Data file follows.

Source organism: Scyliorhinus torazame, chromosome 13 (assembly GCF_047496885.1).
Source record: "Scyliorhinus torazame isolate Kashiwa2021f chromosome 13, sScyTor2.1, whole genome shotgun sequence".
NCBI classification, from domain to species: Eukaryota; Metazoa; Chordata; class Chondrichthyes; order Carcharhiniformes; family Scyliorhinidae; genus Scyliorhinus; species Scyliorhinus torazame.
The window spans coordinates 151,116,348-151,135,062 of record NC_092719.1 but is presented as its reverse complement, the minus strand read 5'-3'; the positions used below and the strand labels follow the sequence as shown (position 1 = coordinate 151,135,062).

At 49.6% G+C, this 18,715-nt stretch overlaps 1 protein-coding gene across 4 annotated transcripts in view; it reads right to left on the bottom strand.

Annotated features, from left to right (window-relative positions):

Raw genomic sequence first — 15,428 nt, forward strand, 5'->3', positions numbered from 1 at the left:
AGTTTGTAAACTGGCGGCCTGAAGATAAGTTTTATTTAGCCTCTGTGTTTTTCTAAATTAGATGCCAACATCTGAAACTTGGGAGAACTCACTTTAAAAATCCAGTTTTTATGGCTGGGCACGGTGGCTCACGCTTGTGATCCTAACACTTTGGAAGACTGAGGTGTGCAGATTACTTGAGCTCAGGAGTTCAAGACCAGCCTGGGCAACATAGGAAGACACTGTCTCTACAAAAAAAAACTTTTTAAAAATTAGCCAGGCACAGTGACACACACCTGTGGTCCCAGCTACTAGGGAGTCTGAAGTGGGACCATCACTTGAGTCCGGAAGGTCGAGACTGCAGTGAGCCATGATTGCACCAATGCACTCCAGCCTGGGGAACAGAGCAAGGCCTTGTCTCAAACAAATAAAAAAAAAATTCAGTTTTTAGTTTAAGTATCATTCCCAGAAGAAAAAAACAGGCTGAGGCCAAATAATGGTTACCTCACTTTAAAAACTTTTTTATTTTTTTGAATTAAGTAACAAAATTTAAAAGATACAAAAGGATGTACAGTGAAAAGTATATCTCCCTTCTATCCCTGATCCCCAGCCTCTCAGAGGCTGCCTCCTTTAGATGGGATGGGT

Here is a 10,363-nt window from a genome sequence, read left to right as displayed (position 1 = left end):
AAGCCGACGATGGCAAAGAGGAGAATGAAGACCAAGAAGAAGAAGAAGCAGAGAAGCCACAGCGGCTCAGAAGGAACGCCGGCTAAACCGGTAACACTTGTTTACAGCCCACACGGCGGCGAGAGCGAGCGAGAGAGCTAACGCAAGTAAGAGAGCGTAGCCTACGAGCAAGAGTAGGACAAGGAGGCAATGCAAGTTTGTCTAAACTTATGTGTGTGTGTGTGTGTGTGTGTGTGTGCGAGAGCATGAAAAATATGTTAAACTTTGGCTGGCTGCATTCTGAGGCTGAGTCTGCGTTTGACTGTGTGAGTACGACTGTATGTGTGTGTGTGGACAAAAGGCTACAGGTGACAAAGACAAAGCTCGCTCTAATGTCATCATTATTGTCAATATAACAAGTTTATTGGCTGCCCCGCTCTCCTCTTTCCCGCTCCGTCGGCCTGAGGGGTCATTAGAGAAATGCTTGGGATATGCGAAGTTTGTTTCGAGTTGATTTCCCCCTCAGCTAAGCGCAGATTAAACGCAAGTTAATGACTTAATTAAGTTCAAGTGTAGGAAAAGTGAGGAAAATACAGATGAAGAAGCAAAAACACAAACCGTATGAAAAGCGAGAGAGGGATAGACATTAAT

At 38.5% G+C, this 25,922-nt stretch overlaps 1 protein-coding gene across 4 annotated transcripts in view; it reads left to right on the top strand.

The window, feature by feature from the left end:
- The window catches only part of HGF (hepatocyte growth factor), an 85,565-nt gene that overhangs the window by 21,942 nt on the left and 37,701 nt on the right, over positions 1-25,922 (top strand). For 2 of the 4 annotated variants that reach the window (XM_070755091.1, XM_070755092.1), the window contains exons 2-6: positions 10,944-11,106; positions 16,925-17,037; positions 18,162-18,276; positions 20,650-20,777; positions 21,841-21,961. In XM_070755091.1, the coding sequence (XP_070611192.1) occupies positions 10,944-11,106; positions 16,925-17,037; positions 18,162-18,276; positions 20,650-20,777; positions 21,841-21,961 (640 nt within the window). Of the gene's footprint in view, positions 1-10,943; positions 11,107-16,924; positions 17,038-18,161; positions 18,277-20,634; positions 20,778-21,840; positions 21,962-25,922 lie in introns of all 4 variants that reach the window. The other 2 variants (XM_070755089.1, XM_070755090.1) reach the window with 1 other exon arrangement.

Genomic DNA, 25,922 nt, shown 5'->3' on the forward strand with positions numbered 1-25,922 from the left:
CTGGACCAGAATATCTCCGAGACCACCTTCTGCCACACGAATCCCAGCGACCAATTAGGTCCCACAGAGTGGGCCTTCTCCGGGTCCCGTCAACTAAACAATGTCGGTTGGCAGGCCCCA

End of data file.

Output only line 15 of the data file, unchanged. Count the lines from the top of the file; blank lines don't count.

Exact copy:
CTGGACCAGAATATCTCCGAGACCACCTTCTGCCACACGAATCCCAGCGACCAATTAGGTCCCACAGAGTGGGCCTTCTCCGGGTCCCGTCAACTAAACAATGTCGGTTGGCAGGCCCCA